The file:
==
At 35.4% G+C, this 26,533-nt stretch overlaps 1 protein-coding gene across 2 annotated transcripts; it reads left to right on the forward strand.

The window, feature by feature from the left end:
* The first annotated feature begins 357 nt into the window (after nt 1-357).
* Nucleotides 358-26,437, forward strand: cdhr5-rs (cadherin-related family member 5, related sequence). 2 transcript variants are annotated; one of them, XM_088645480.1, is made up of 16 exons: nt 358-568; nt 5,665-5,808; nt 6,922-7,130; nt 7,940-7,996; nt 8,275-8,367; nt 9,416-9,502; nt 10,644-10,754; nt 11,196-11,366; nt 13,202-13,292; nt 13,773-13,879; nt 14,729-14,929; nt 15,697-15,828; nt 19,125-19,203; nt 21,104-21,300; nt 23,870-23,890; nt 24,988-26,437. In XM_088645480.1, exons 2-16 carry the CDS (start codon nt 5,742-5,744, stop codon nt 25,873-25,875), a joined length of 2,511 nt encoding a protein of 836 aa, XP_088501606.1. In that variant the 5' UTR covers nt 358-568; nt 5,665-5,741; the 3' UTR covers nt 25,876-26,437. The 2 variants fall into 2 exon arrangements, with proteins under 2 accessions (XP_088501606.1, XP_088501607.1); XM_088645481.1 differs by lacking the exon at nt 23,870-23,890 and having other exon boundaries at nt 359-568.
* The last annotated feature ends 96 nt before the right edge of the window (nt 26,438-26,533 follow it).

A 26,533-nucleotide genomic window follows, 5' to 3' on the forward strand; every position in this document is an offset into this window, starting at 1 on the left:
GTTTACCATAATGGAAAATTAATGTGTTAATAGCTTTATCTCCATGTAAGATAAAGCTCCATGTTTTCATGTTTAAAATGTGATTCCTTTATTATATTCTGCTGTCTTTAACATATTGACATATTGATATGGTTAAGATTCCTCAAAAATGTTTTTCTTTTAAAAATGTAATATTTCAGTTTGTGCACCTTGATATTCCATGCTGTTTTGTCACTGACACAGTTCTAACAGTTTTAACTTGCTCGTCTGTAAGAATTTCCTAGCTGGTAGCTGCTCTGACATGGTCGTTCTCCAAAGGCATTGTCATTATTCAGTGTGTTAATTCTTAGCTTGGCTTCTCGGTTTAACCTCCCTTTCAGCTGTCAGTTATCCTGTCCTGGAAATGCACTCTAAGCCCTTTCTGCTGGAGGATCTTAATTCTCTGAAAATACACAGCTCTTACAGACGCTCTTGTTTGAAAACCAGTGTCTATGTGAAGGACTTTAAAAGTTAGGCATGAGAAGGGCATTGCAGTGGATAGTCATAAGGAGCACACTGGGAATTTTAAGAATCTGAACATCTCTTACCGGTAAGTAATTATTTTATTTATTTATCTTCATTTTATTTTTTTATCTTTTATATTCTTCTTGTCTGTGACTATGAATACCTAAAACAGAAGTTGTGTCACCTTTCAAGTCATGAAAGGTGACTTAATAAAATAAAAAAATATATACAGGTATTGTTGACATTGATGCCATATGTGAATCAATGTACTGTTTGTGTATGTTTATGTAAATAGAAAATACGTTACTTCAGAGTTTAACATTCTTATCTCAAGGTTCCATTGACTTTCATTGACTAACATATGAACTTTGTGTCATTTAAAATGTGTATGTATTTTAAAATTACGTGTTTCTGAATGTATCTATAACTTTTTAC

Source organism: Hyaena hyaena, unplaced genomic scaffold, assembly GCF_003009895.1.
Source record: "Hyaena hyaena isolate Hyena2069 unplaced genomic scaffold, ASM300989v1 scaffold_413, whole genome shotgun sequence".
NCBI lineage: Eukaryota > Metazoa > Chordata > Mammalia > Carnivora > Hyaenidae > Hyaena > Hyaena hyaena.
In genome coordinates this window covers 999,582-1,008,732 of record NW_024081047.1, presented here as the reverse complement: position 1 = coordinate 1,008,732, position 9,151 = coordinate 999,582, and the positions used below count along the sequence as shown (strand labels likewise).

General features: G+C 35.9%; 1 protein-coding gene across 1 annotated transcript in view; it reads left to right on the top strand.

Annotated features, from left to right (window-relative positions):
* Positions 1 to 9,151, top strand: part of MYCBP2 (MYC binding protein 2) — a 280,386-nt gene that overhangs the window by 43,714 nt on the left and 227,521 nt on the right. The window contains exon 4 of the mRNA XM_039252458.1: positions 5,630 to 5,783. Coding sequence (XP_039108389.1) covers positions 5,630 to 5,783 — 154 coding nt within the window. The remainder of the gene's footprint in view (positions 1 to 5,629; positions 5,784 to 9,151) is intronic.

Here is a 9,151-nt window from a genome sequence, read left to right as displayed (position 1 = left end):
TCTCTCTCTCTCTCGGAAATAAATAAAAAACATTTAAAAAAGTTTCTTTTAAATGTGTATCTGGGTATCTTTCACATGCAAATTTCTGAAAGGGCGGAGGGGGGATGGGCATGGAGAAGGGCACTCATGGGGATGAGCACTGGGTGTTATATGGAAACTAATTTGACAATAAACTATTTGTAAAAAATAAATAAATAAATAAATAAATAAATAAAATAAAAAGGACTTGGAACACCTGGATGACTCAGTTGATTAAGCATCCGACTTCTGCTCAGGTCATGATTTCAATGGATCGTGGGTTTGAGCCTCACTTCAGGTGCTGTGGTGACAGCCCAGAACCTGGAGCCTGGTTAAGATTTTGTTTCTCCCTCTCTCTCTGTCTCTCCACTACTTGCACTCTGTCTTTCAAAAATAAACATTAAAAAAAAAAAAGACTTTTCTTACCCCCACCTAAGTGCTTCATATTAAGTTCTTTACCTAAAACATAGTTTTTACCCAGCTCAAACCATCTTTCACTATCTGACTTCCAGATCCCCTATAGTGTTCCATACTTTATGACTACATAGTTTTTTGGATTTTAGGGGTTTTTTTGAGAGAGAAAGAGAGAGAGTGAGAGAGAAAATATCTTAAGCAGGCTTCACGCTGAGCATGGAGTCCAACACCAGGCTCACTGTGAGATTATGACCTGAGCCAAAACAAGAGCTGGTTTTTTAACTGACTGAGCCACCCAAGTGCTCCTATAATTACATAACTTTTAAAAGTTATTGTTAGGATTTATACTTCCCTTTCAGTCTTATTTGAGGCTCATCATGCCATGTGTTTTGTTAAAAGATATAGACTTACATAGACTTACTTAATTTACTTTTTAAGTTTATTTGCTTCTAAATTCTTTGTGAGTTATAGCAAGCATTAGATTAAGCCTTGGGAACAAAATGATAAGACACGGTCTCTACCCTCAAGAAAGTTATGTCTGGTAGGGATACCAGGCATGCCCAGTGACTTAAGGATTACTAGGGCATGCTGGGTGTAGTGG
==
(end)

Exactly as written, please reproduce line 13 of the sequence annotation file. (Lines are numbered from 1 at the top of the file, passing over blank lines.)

Annotated features, from left to right (window-relative positions):